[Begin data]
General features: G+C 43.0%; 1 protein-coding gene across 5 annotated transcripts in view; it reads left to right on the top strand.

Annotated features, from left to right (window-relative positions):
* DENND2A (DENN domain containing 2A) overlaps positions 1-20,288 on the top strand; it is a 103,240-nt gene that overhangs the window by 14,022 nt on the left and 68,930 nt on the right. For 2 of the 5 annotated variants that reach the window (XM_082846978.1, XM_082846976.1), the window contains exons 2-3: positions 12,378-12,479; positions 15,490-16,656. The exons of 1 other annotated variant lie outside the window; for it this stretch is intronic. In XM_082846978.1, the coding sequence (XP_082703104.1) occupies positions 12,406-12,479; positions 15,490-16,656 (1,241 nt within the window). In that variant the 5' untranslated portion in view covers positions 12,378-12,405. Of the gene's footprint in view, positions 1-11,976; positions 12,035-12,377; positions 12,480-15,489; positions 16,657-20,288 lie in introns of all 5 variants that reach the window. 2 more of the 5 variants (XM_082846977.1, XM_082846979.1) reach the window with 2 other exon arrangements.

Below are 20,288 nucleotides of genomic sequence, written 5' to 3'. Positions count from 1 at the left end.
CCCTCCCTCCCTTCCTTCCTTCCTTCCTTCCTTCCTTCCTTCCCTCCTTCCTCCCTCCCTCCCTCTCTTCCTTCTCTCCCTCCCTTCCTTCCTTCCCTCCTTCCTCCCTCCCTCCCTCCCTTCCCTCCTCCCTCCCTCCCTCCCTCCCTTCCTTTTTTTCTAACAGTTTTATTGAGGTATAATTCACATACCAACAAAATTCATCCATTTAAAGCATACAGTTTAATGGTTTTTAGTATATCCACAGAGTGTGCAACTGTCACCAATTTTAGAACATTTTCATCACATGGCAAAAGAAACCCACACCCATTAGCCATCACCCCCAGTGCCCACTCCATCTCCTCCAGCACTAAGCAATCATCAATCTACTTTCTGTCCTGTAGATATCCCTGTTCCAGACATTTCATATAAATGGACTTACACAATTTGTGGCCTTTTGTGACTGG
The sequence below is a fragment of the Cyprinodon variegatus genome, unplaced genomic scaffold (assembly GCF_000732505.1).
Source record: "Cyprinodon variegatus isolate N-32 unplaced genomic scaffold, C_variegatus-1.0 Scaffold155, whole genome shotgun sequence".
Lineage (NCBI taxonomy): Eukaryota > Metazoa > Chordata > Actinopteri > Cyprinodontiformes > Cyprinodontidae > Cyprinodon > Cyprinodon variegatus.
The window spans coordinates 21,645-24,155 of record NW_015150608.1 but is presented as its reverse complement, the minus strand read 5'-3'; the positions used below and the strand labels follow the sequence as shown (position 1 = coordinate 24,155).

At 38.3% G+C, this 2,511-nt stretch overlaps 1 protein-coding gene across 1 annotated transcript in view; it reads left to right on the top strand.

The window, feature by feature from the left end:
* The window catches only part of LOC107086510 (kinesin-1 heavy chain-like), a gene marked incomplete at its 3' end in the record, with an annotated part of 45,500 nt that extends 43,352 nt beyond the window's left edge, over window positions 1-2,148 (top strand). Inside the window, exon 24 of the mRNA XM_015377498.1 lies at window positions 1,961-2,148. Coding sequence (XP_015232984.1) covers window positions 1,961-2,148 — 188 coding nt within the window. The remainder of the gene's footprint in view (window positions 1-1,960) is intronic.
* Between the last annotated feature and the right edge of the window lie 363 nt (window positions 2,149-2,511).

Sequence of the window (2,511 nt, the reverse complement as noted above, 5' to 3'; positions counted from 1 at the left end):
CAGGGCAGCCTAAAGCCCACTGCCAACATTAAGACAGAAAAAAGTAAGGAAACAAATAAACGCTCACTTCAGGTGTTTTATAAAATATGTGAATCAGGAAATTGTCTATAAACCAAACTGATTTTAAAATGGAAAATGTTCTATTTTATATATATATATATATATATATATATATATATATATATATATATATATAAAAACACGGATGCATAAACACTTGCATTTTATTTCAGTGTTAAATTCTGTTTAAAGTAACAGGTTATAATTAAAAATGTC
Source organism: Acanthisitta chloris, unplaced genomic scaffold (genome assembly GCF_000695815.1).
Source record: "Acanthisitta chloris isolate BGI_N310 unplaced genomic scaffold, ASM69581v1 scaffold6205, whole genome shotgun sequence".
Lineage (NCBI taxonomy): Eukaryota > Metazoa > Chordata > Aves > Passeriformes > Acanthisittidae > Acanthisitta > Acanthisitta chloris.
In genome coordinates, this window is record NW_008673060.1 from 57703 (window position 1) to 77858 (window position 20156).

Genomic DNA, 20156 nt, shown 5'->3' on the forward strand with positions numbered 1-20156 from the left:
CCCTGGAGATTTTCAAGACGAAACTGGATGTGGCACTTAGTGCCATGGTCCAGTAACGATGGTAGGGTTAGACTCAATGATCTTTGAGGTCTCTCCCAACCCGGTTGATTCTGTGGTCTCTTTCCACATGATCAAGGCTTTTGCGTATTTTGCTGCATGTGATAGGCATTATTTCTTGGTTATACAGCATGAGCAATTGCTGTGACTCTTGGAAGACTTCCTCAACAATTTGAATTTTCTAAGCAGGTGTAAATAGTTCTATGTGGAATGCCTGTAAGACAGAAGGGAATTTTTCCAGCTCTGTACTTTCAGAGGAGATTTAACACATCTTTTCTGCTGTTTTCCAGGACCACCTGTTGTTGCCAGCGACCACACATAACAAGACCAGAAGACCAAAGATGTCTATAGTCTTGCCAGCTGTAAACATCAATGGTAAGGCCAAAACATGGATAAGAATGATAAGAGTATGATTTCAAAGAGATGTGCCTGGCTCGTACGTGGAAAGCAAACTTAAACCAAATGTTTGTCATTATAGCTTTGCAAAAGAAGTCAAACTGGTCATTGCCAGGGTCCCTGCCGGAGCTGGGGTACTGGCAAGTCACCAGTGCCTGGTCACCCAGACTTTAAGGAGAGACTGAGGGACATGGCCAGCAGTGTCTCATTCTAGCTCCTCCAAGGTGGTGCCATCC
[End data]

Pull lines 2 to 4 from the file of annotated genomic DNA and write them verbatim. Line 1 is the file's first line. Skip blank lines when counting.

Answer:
Annotated features, from left to right (window-relative positions):
* DENND2A (DENN domain containing 2A) overlaps positions 1-20,288 on the top strand; it is a 103,240-nt gene that overhangs the window by 14,022 nt on the left and 68,930 nt on the right. For 2 of the 5 annotated variants that reach the window (XM_082846978.1, XM_082846976.1), the window contains exons 2-3: positions 12,378-12,479; positions 15,490-16,656. The exons of 1 other annotated variant lie outside the window; for it this stretch is intronic. In XM_082846978.1, the coding sequence (XP_082703104.1) occupies positions 12,406-12,479; positions 15,490-16,656 (1,241 nt within the window). In that variant the 5' untranslated portion in view covers positions 12,378-12,405. Of the gene's footprint in view, positions 1-11,976; positions 12,035-12,377; positions 12,480-15,489; positions 16,657-20,288 lie in introns of all 5 variants that reach the window. 2 more of the 5 variants (XM_082846977.1, XM_082846979.1) reach the window with 2 other exon arrangements.

Below are 20,288 nucleotides of genomic sequence, written 5' to 3'. Positions count from 1 at the left end.